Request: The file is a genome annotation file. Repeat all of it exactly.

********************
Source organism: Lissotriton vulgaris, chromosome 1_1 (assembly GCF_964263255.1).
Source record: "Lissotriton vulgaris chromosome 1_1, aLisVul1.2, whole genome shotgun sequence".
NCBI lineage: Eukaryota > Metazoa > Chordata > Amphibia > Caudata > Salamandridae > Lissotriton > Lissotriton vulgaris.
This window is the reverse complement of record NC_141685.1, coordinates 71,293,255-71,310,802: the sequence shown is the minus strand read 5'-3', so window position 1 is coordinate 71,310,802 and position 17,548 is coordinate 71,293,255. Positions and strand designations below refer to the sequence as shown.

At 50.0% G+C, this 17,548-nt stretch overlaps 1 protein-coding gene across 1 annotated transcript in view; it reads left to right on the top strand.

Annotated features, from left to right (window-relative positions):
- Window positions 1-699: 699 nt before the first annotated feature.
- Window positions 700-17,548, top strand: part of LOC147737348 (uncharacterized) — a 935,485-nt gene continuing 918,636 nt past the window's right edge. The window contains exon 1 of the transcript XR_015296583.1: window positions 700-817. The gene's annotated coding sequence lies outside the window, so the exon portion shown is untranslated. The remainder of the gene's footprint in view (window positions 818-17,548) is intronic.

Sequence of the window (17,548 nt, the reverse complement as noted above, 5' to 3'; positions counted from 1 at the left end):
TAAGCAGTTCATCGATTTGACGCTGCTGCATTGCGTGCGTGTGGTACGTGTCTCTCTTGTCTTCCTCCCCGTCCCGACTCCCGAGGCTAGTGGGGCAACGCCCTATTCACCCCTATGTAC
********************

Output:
Source organism: Lissotriton vulgaris, chromosome 1_1 (assembly GCF_964263255.1).
Source record: "Lissotriton vulgaris chromosome 1_1, aLisVul1.2, whole genome shotgun sequence".
NCBI lineage: Eukaryota > Metazoa > Chordata > Amphibia > Caudata > Salamandridae > Lissotriton > Lissotriton vulgaris.
This window is the reverse complement of record NC_141685.1, coordinates 71,293,255-71,310,802: the sequence shown is the minus strand read 5'-3', so window position 1 is coordinate 71,310,802 and position 17,548 is coordinate 71,293,255. Positions and strand designations below refer to the sequence as shown.

At 50.0% G+C, this 17,548-nt stretch overlaps 1 protein-coding gene across 1 annotated transcript in view; it reads left to right on the top strand.

Annotated features, from left to right (window-relative positions):
- Window positions 1-699: 699 nt before the first annotated feature.
- Window positions 700-17,548, top strand: part of LOC147737348 (uncharacterized) — a 935,485-nt gene continuing 918,636 nt past the window's right edge. The window contains exon 1 of the transcript XR_015296583.1: window positions 700-817. The gene's annotated coding sequence lies outside the window, so the exon portion shown is untranslated. The remainder of the gene's footprint in view (window positions 818-17,548) is intronic.

Sequence of the window (17,548 nt, the reverse complement as noted above, 5' to 3'; positions counted from 1 at the left end):
TAAGCAGTTCATCGATTTGACGCTGCTGCATTGCGTGCGTGTGGTACGTGTCTCTCTTGTCTTCCTCCCCGTCCCGACTCCCGAGGCTAGTGGGGCAACGCCCTATTCACCCCTATGTAC